Fresh ice cubes are almost instantly sticky and easily cling on to fabric and other similarly rough surfaces.

A few minutes later, however, the effect almost completely disappears.

  • What is the cause of this adhesion?
  • Why does the effect vanish after some time?
  • 3
    $\begingroup$ something similar and intresting on Physics S.E. $\endgroup$
    – Freddy
    Commented May 15, 2015 at 16:47

3 Answers 3


Whether or not the ice cube will adhere to something is dependent on the temperature of the ice, the state of the surface of the ice, and the moisture content of the material.

The temperature of an ice cube can range from the freezing point of water ($0\ \mathrm{^\circ C}$) to well below this temperature. Typically most materials have a small degree of moisture regardless of whether they are “wet” or not. If the ice cube is cold enough, it will freeze the water present in the material. The giant covalent network structure of the ice extends into the material, accounting for why it sticks to the ice—the moisture in the material has become part of the ice cube.

If the surface of the ice cube is has melted, it will not be able to freeze the water in the material any more than it will be able to freeze the ice already melted on its surface. No giant covalent network solid will form, and the ice will not stick to the material.

  • 1
    $\begingroup$ Do you have a reference for this? It seems perfectly plausible but I would be interested to see any studies of it. $\endgroup$
    – bon
    Commented May 15, 2015 at 19:41
  • $\begingroup$ I don't have any studies, but here is someone more qualified than me talking about it. Perhaps this would make for an interesting experiment though! You could try dipping ice at different temperatures in water for a small amount of time and analyze how its mass changes. $\endgroup$
    – ringo
    Commented May 15, 2015 at 20:20
  • 1
    $\begingroup$ Some proof that this effect depends more on the physics of heat exchange and presence of water in the target surface, rather than the specific usege of a chilled ice cube, is its generality; just about any very cold material tends to stick, be it a water ice cube, a dry ice ($\ce{CO2}$) cube, a chilled metal, etc, the last one being possibly the stickiest (be careful when experimenting!). I suspect atmospheric water freezing between two surfaces may play a role in certain circumstances, too. $\endgroup$ Commented May 16, 2015 at 14:33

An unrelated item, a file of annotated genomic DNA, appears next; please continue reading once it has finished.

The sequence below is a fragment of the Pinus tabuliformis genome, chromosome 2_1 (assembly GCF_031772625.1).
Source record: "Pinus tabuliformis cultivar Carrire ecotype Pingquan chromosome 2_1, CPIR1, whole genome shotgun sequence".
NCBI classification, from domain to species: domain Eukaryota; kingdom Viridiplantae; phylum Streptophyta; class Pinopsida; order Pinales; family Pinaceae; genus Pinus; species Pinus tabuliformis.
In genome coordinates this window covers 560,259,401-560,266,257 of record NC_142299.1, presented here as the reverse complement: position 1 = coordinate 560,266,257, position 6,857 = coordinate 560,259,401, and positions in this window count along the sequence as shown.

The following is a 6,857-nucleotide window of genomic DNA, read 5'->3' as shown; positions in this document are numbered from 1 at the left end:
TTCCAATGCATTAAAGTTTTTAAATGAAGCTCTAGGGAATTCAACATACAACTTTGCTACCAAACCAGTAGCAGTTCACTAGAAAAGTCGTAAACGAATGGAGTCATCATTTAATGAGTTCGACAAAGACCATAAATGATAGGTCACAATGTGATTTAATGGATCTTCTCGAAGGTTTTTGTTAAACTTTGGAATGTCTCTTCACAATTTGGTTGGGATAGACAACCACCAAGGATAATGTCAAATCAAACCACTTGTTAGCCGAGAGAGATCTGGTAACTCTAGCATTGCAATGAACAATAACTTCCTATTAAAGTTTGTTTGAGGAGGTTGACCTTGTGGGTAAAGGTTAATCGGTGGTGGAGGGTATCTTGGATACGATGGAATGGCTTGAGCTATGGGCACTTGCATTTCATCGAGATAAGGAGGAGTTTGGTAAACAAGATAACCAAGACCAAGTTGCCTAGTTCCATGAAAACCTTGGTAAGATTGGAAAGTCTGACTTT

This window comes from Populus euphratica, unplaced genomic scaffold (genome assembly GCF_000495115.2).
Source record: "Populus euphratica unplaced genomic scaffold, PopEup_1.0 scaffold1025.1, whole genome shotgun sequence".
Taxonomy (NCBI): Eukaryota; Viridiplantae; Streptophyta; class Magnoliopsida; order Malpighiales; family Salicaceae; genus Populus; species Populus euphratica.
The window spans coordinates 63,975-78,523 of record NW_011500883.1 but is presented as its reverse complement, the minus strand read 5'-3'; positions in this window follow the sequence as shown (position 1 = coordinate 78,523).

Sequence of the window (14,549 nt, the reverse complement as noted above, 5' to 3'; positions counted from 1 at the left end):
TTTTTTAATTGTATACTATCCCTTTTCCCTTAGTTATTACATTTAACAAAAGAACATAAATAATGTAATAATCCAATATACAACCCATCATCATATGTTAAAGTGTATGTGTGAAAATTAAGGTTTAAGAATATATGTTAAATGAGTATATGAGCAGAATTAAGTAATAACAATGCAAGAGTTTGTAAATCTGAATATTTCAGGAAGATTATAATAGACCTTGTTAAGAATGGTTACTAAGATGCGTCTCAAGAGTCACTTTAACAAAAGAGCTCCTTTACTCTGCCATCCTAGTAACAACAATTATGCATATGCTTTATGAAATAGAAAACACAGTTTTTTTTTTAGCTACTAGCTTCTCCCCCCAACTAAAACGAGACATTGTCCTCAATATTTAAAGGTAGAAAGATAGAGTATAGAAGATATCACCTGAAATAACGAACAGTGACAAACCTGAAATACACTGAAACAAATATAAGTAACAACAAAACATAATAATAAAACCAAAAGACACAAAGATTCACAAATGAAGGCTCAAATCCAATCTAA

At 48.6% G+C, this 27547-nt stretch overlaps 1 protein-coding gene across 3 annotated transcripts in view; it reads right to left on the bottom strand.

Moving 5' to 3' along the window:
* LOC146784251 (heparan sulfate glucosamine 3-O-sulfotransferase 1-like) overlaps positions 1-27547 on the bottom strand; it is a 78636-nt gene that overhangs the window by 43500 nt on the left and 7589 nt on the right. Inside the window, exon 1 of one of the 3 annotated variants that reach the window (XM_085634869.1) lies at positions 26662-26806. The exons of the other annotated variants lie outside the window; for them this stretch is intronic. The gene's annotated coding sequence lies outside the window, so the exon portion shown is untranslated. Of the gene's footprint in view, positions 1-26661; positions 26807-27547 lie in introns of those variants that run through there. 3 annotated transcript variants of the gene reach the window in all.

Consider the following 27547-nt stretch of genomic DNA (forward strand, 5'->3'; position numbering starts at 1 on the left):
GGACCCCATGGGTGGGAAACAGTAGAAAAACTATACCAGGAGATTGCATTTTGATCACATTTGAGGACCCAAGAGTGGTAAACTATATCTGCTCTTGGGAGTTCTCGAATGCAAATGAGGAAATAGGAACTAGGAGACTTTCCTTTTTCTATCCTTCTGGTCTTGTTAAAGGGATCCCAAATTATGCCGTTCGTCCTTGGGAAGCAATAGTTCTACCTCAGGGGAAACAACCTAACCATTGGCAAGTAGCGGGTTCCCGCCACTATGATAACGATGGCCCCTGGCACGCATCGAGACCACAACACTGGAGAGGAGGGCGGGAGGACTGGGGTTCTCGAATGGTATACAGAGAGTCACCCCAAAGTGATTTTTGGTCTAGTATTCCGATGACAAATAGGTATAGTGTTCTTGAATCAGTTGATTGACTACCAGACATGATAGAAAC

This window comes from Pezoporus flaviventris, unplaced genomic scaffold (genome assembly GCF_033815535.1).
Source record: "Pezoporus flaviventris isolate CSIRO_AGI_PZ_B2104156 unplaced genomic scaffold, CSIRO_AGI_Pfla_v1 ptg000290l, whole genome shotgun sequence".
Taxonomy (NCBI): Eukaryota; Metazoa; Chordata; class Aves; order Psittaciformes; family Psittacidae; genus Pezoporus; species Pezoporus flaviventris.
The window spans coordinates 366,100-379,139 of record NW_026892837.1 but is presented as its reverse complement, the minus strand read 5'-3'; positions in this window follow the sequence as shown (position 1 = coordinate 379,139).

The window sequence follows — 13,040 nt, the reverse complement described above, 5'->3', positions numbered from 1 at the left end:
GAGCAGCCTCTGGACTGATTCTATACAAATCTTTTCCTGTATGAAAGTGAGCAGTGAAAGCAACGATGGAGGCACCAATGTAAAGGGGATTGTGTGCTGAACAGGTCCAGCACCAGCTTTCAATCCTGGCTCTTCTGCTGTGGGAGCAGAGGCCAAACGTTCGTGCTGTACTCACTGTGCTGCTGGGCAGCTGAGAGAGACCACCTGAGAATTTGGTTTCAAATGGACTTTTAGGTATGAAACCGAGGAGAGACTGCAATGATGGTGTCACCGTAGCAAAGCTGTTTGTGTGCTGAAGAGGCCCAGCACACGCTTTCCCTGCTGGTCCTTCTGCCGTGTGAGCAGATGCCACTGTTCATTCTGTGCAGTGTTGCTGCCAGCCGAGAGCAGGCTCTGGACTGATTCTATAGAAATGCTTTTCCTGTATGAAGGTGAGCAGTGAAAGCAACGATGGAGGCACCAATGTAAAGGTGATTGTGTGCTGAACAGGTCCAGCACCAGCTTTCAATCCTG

What is the cause of this adhesion?

I propose a slightly different hypothesis from ringo. As opposed to the very cold ice freezing water in the material, I would presume the material to initially be dry, but at room temperature. This room temperature material may melt the outer layers of ice molecules, both cooling and wetting the material.

Then as the temperature equalizes, and the material does not further conduct heat into the wet areas, the wet material becomes cold enough to freeze again, creating the sticky effect you ask about.

Why does the effect vanish after some time?

The temperature gradient is not static, and the material will conduct some heat through it, so the sharp gradient that caused the melted ice to freeze again becomes a gradual gradient that shifts towards the center of the ice, and the water that refroze so quickly melts again, and the sides of the ice are no longer cold enough to refreeze any bits of them that happen to melt by exposure to a new contact surface.


Another characteristic of fresh ice is the supercooled vapor leaving the surface (sublimation.) This process supercools the surface of the ice keeping it well below the freezing point. When a warm object such as a towel or your skin condenses the vapor creating a thin layer of water on its surface which then freezes immediately on contact with the supercooled surface of the ice. The surface of the ice quickly warms at ambient temperature and the effect is lost.

  • $\begingroup$ I find it hard to believe that sublimation cools faster that the external environment warms. $\endgroup$
    – Aaron Hall
    Commented May 18, 2015 at 12:47

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